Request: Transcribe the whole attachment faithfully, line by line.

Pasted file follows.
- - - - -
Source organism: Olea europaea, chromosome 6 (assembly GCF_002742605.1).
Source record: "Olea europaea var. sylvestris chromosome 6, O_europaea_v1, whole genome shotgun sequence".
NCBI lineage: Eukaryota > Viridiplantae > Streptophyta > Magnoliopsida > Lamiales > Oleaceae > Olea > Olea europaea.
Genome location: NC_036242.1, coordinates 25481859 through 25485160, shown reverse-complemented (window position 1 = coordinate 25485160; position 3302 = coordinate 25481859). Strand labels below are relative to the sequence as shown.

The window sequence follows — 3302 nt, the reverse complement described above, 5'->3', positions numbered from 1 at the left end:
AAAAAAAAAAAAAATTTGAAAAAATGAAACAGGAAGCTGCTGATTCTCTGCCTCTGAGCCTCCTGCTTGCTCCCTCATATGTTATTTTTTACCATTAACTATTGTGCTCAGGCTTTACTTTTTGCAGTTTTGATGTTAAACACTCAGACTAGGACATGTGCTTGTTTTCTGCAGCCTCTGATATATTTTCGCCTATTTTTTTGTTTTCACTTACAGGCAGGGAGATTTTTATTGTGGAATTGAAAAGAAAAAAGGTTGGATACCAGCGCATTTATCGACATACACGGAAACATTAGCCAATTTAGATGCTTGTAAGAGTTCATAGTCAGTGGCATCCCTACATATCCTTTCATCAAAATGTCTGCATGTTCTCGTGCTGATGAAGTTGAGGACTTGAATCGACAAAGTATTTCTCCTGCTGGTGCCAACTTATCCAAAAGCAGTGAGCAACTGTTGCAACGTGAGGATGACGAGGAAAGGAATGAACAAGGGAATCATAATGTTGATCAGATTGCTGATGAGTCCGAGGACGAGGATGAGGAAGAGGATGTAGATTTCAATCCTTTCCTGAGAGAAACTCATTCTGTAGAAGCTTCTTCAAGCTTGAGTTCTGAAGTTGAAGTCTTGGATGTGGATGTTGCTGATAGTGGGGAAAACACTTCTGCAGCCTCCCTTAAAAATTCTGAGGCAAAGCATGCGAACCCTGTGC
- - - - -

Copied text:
Source organism: Olea europaea, chromosome 6 (assembly GCF_002742605.1).
Source record: "Olea europaea var. sylvestris chromosome 6, O_europaea_v1, whole genome shotgun sequence".
NCBI lineage: Eukaryota > Viridiplantae > Streptophyta > Magnoliopsida > Lamiales > Oleaceae > Olea > Olea europaea.
Genome location: NC_036242.1, coordinates 25481859 through 25485160, shown reverse-complemented (window position 1 = coordinate 25485160; position 3302 = coordinate 25481859). Strand labels below are relative to the sequence as shown.

The window sequence follows — 3302 nt, the reverse complement described above, 5'->3', positions numbered from 1 at the left end:
AAAAAAAAAAAAAATTTGAAAAAATGAAACAGGAAGCTGCTGATTCTCTGCCTCTGAGCCTCCTGCTTGCTCCCTCATATGTTATTTTTTACCATTAACTATTGTGCTCAGGCTTTACTTTTTGCAGTTTTGATGTTAAACACTCAGACTAGGACATGTGCTTGTTTTCTGCAGCCTCTGATATATTTTCGCCTATTTTTTTGTTTTCACTTACAGGCAGGGAGATTTTTATTGTGGAATTGAAAAGAAAAAAGGTTGGATACCAGCGCATTTATCGACATACACGGAAACATTAGCCAATTTAGATGCTTGTAAGAGTTCATAGTCAGTGGCATCCCTACATATCCTTTCATCAAAATGTCTGCATGTTCTCGTGCTGATGAAGTTGAGGACTTGAATCGACAAAGTATTTCTCCTGCTGGTGCCAACTTATCCAAAAGCAGTGAGCAACTGTTGCAACGTGAGGATGACGAGGAAAGGAATGAACAAGGGAATCATAATGTTGATCAGATTGCTGATGAGTCCGAGGACGAGGATGAGGAAGAGGATGTAGATTTCAATCCTTTCCTGAGAGAAACTCATTCTGTAGAAGCTTCTTCAAGCTTGAGTTCTGAAGTTGAAGTCTTGGATGTGGATGTTGCTGATAGTGGGGAAAACACTTCTGCAGCCTCCCTTAAAAATTCTGAGGCAAAGCATGCGAACCCTGTGC